Following viral infection, host cells deploy a wide range of mechanisms to limit viral infection and spread. As first line of defence, highly conserved cell -associated innate immune sensing receptors such as the cytoplasmic helicase RIG-I can detect viruses, specifically viral nucleic acids, triggering a signalling cascade that results in the rapid induction of diverse antiviral effectors. In our previous work we have demonstrated that the activation of those pathways with synthetic RNA ligands of RIG-I provides potent protection from viral infection with influenza A virus (IAV), severe acute respiratory syndrome coronavirus 2 (SARS-CoV-2) and respiratory syncytial virus (RSV) in mice and ferrets1,2,3,4. Cell-intrinsic innate antiviral defences include a range of intracellular proteins with antiviral activity that are regulated independently of interferons (IFNs), as well as IFN stimulating genes (ISGs). Collectively, intracellular proteins which mediate antiviral activity against one or more viruses are known as host restriction factors (hereafter referred to as restriction factors). A number of restriction factors have been shown to inhibit IAV at different stages of the virus replication cycle, including during virus entry and uncoating (e.g. IFN-inducible transmembrane (IFITM) proteins), viral genomic replication (e.g. myxovirus resistance (Mx) proteins) and assembly and budding (e.g. tetherin) (reviewed in5).

Mx family proteins are IFN-inducible dynamin-like large GTPases that have been reported to mediate antiviral activity against particular RNA and DNA viruses. Mx genes are highly conserved within vertebrates which can have one to seven Mx gene copies with most mammals express two Mx genes, including humans and mice6. It is well established that particular Mx proteins from a number of species can act as restriction factors for IAV, including human (h)MxA, but not hMxB, and mouse (m)Mx1, but not mMx2 (reviewed in7). hMxA is a cytoplasmic protein that acts to retain IAV nucleocapsids in the cytoplasm, preventing their nuclear import and thereby blocking early steps in the viral replication cycle8. In contrast, mMx1 localises to the nucleus and mediates anti-IAV activity by inhibiting primary transcription, possibly by disrupting interactions between the viral nucleoprotein (NP) and PB2 in the ribonucleoprotein complex9,10. In fact, mutations in mMx1 that result in redistribution to the cytoplasm abolish its antiviral activity against IAV11.

Although less well studied, Mx proteins from other species have also been reported to inhibit members of particular virus families, including rat Mx2 (Rhabdoviridae and Bunyaviridae), chicken Mx (Rhabdoviridae and Paramyxoviridae), cow Mx1 and Mx2 (Rhabdoviridae) and dog Mx1 and Mx2 (Rhabdoviridae) (reviewed in6). Aside from hMxA and mMx1, additional proteins reported to mediate anti-IAV activity include nuclear Mx proteins such as rat Mx112, as well as cytoplasmic Mx proteins such as pig Mx113. While ferrets are considered to be the gold standard small animal model to study pathogenesis and immunity to human IAV (reviewed in14,15), little is currently known regarding the characteristics and the antiviral activity of host cell restriction factors in ferrets, including the Mx proteins. Herein, we investigated ferret Mx proteins, including their induction in response to type I IFNs, RIG-I agonists and IAV infection in vitro, as well as induction in the airways following IAV-infection of ferrets. Moreover, we determined the major isoform of ferret Mx1 protein induced and used an inducible overexpression system to assess its antiviral activity against IAV.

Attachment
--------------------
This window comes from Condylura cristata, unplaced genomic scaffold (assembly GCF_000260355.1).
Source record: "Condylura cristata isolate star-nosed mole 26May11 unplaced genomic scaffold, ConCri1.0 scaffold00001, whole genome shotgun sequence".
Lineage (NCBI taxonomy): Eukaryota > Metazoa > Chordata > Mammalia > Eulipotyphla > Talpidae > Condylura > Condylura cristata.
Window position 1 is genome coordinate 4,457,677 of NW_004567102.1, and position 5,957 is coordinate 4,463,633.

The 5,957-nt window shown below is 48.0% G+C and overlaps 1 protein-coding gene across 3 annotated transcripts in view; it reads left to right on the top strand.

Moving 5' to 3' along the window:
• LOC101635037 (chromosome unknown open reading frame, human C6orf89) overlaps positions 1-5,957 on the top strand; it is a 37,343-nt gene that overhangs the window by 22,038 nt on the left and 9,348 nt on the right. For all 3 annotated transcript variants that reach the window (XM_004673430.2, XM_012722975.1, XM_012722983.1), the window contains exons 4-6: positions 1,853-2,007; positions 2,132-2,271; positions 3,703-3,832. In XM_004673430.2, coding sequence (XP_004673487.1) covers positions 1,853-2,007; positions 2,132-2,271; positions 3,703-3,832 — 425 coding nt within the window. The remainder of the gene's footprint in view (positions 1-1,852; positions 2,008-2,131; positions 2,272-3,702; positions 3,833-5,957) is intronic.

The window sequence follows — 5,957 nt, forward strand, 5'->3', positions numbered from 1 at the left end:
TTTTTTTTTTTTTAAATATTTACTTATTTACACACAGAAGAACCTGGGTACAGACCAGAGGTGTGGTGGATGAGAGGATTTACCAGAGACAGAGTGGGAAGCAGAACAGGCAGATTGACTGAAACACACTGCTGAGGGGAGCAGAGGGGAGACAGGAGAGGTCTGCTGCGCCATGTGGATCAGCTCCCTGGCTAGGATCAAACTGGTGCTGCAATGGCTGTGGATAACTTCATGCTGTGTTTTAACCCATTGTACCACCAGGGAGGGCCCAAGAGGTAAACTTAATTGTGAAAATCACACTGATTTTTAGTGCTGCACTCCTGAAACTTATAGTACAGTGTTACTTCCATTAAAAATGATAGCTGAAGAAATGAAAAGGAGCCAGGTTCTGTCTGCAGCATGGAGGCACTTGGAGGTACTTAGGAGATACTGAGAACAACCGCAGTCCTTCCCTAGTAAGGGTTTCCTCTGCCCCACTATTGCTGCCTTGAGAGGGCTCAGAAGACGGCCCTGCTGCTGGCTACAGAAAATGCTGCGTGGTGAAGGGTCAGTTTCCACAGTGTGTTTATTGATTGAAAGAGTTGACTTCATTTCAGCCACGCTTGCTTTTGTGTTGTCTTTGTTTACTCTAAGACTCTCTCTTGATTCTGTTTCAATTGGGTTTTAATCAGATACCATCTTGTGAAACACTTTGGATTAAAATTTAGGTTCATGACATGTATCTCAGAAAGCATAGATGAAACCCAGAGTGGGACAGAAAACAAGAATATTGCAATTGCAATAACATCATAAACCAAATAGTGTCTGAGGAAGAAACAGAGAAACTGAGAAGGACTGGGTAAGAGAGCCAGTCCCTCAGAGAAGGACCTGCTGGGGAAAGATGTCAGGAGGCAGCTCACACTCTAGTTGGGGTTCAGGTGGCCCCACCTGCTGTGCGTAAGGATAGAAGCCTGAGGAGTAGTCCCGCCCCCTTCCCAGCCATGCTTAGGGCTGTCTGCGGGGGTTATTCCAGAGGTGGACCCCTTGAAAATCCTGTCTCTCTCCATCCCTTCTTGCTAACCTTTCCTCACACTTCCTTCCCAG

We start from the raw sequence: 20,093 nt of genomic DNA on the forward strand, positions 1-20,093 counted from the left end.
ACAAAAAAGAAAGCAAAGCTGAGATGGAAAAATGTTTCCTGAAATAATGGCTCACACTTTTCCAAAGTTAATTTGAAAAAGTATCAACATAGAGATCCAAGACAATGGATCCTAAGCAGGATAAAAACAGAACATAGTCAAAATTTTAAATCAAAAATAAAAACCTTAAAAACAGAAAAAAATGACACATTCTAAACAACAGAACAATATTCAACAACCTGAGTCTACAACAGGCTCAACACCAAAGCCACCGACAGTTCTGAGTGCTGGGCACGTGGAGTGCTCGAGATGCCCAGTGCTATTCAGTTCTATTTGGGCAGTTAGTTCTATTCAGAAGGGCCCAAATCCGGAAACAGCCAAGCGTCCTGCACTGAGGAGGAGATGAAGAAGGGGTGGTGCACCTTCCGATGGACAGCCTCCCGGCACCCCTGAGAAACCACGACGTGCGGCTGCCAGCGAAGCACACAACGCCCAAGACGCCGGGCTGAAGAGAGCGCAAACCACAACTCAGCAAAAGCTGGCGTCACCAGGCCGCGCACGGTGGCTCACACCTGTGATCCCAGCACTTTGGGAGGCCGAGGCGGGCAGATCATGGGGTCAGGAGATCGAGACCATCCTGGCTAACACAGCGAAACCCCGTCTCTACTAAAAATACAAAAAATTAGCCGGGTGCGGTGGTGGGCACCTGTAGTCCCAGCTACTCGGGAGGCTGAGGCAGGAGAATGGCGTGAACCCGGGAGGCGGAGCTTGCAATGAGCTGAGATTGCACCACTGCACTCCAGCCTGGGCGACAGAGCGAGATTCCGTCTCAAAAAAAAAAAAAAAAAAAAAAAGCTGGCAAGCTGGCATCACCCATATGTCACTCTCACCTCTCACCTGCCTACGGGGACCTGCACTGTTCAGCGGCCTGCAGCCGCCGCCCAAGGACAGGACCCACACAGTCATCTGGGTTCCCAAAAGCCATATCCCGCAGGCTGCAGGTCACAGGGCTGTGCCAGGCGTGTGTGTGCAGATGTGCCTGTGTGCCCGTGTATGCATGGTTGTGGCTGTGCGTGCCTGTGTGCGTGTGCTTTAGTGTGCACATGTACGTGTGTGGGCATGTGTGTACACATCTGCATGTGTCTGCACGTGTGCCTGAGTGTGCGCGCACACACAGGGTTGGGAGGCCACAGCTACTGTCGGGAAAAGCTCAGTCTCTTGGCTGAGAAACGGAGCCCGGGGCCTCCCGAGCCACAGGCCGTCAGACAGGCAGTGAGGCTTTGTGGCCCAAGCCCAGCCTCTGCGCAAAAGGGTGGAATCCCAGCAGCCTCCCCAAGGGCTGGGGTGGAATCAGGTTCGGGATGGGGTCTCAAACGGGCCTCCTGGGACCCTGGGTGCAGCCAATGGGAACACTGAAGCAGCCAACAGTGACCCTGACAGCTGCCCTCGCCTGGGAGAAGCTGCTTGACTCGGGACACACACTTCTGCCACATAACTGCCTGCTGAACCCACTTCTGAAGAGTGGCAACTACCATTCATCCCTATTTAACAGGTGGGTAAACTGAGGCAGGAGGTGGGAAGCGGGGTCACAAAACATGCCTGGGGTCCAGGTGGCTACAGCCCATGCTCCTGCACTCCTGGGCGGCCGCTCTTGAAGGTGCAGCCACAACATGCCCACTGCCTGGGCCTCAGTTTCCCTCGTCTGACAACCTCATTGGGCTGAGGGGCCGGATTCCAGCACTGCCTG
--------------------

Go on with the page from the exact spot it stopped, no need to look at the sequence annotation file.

Predicted ferret Mx proteins

Mx genes are highly conserved in vertebrates with most mammals expressing both Mx1-like and Mx2-like lineages. Previous studies performed whole genome sequencing on an individual female ferret, as well as RNA-seq on 24 samples from male and female ferrets, allowing for annotation of 19,910 protein-coding sequences16 deposited in Genebank in 2015. The annotated sequence (NCBI Accession AEYP00000000) included identification of 3 genes predicted to encode Mx-like proteins, namely fMx1 (with two isoforms, fMx1.1 (NCBI XM_013061287.1) and fMx1.2 (NCBI XM_004762192.2) and fMx2 (NCBI XM_013061286.1). The fMx1.1 mRNA predicted transcript (2,604 base pairs (bp)) contained an additional 23 bp at the 5′ end, as well as an additional 36 bp from residue 248, which are missing from the fMx1.2 predicted transcript (2,545 bp), resulting in an extra 59 nucleotides that are expressed only in fMx1.1. From these genes, the predicted coding sequence is 2,013 bp for fMx1.1 and 1,977 bp for fMx1.2, corresponding to 670 and 658 amino acid sequences, respectively. For fMx2, the gene sequence is 3973 bp, with a predicted coding sequence of 2094 bp and a protein of 697 amino acids.